We gradually deform the remainder so that it becomes more like a strip. Now we can glue together those parts of this strip which should have have been glued as part of the hemisphere.
So there has to be a twist as we glue, and we get the famous Möbius Band. We have replaced our original picture of a moving pivoted rod in 3-dimensional space by a point (or disc) moving on a space which consists of a Möbius Band and a disc.
The edges of the disc and the Möbius Band are circles, and these circular
edges are to be thought of as glued together. Again, we cannot do this gluing
or sewing in our real three dimensional space, but we illustrate it by showing
our moving disc hopping instantaneously from the edge of the Möbius
Band to the disc, and back again.
This picture of our mathematical space is convenient for representing types of motion of our pivoted rod. The moving disc now leaves a trail, which joins up to form what we call a loop. This loop represents a regular and repetitive motion of the original rod.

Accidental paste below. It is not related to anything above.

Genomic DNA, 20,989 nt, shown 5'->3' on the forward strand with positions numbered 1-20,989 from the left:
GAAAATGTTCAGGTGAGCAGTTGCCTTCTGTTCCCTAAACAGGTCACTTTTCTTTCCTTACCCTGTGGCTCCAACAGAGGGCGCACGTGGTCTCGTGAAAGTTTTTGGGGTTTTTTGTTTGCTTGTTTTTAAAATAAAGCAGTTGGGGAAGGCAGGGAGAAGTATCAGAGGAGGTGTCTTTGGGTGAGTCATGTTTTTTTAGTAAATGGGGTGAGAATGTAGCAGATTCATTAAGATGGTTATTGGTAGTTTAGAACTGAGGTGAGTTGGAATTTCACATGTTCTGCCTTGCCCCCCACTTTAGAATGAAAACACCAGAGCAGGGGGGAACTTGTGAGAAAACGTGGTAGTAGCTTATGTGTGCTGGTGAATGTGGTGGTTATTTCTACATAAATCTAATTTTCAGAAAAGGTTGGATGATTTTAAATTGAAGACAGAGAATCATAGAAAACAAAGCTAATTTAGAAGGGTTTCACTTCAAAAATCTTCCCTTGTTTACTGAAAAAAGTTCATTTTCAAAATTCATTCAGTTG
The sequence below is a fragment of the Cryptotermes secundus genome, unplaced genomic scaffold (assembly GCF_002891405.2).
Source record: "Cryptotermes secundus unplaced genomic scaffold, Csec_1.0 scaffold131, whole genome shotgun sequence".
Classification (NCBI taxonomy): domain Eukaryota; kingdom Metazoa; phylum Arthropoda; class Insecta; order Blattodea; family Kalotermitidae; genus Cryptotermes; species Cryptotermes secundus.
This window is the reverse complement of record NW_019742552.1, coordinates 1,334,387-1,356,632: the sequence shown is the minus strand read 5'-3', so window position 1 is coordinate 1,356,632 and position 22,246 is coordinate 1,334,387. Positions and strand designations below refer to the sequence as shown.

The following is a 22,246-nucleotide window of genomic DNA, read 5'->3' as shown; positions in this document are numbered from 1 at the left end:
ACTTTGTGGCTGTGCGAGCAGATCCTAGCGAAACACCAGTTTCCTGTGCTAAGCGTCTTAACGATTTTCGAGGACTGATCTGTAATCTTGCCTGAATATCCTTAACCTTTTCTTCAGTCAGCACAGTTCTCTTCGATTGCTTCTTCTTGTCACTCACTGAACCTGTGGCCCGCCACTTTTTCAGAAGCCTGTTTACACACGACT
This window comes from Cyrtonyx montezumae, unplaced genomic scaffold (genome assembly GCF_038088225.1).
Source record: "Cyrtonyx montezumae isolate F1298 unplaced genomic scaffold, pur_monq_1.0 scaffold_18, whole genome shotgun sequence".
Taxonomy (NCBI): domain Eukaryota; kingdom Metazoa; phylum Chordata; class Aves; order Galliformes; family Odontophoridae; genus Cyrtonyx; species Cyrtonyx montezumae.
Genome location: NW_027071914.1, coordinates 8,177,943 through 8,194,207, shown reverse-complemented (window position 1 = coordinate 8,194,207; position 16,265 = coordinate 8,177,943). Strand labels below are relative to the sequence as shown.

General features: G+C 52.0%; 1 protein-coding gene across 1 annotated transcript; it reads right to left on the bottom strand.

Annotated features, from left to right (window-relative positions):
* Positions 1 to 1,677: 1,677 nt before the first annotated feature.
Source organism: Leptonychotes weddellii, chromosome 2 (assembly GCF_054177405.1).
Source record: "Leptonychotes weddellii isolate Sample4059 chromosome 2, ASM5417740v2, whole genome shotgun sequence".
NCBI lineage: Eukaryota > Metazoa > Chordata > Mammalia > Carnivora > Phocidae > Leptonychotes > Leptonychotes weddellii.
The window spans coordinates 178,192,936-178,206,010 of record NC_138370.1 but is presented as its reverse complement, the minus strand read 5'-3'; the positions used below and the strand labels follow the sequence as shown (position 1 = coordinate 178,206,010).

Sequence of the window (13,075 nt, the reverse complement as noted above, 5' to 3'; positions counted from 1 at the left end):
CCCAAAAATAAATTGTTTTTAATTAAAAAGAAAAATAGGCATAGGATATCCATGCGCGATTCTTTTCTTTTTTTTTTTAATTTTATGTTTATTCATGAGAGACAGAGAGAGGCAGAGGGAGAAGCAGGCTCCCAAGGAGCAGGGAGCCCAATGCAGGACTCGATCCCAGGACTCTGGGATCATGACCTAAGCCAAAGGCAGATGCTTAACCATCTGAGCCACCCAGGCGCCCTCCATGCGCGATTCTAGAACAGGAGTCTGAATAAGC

Now we can deform the loop to show different motions.
The loop expands off the Möbius Band, onto the disc, and finally down to a point. This point corresponds to a stationary rod.
The movement of this loop shows how our two parts of the space are joined. It also shows us the advantages of the new picture: the changes of types of motion are more easily represented in our new model than in our original picture. Our new model allows for a global picture of particular motions of the rod in 3-dimensional space.
Another important aspect is that the movements of this loop not only describe different motions, but also give us information on the mathematical space which represents the positions of the rod. We are interested not only in movements, but in movements of movements, and so on, and this is an intimation of a higher dimensional theory, of which there is much still to be understood.
Aa part of our sequence of pictures, we have a loop which goes twice round the Möbius Band, and then this loop is deformed off the band and over to the disc, and then to a small loop, and finally to a point, which represents a stationary rod. This is related to the famous Dirac String Trick.
Mathematicians need to progress to the representation of more complicated situations, which arise in applications. The approach through studying `phase space', that is the space representing all possible positions, has proved very useful. Good visualisation of the simple examples is important for using analogy to study the wider examples. We also need some general methods. The notion of fibre bundle has proved a convenient tool for representing many complicated spaces.
The stills on this page are taken from the video " Pivoted lines and the Möbius Band". We would like to thank Len Brown for producing the stills from the video.
Last modified 29 November, 1997.